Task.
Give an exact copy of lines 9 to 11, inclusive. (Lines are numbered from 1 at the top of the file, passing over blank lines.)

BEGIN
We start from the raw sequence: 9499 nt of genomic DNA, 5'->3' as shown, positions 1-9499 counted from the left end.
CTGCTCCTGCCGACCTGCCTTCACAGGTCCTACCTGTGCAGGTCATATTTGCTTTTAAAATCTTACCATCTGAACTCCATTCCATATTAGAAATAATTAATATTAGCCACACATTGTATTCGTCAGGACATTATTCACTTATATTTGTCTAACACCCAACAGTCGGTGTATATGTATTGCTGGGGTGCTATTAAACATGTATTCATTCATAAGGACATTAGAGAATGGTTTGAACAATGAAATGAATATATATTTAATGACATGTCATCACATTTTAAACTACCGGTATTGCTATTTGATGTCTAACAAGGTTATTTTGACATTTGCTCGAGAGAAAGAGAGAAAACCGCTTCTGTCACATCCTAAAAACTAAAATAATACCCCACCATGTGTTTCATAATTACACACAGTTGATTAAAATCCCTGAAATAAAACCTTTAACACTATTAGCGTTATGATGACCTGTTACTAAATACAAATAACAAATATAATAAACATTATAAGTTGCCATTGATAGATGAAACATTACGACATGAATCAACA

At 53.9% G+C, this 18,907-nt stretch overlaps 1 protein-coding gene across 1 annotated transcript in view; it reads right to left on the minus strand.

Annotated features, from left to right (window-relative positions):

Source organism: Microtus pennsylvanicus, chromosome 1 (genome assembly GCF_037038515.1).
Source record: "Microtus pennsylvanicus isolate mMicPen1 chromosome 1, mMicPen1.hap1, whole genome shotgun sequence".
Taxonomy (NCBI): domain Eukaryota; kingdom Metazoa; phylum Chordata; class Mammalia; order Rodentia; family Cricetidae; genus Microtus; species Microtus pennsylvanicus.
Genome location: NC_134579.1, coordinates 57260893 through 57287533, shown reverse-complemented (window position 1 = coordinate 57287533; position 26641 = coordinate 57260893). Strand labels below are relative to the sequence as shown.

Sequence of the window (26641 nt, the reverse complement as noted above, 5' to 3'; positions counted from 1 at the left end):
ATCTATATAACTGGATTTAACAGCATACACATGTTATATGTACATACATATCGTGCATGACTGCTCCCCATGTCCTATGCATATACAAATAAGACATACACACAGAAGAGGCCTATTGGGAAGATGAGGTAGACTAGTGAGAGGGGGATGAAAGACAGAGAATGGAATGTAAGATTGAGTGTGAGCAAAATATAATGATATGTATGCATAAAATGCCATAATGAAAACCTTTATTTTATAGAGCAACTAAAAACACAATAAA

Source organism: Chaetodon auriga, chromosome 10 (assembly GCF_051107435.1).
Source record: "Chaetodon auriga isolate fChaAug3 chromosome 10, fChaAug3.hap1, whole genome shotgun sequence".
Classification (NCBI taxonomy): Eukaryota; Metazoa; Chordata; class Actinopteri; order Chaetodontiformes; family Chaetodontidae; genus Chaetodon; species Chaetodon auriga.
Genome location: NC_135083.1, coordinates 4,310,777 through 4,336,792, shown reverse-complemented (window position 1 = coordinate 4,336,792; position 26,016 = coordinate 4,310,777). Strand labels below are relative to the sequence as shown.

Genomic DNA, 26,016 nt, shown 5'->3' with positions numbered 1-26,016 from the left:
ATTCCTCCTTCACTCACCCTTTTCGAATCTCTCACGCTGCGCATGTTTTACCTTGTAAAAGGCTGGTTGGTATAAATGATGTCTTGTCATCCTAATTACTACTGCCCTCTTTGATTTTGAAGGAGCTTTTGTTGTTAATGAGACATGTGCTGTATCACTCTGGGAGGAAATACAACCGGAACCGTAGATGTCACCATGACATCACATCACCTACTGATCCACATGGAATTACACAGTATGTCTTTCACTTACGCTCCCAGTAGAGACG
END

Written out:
Sequence of the window (26641 nt, the reverse complement as noted above, 5' to 3'; positions counted from 1 at the left end):
ATCTATATAACTGGATTTAACAGCATACACATGTTATATGTACATACATATCGTGCATGACTGCTCCCCATGTCCTATGCATATACAAATAAGACATACACACAGAAGAGGCCTATTGGGAAGATGAGGTAGACTAGTGAGAGGGGGATGAAAGACAGAGAATGGAATGTAAGATTGAGTGTGAGCAAAATATAATGATATGTATGCATAAAATGCCATAATGAAAACCTTTATTTTATAGAGCAACTAAAAACACAATAAA

Source organism: Chaetodon auriga, chromosome 10 (assembly GCF_051107435.1).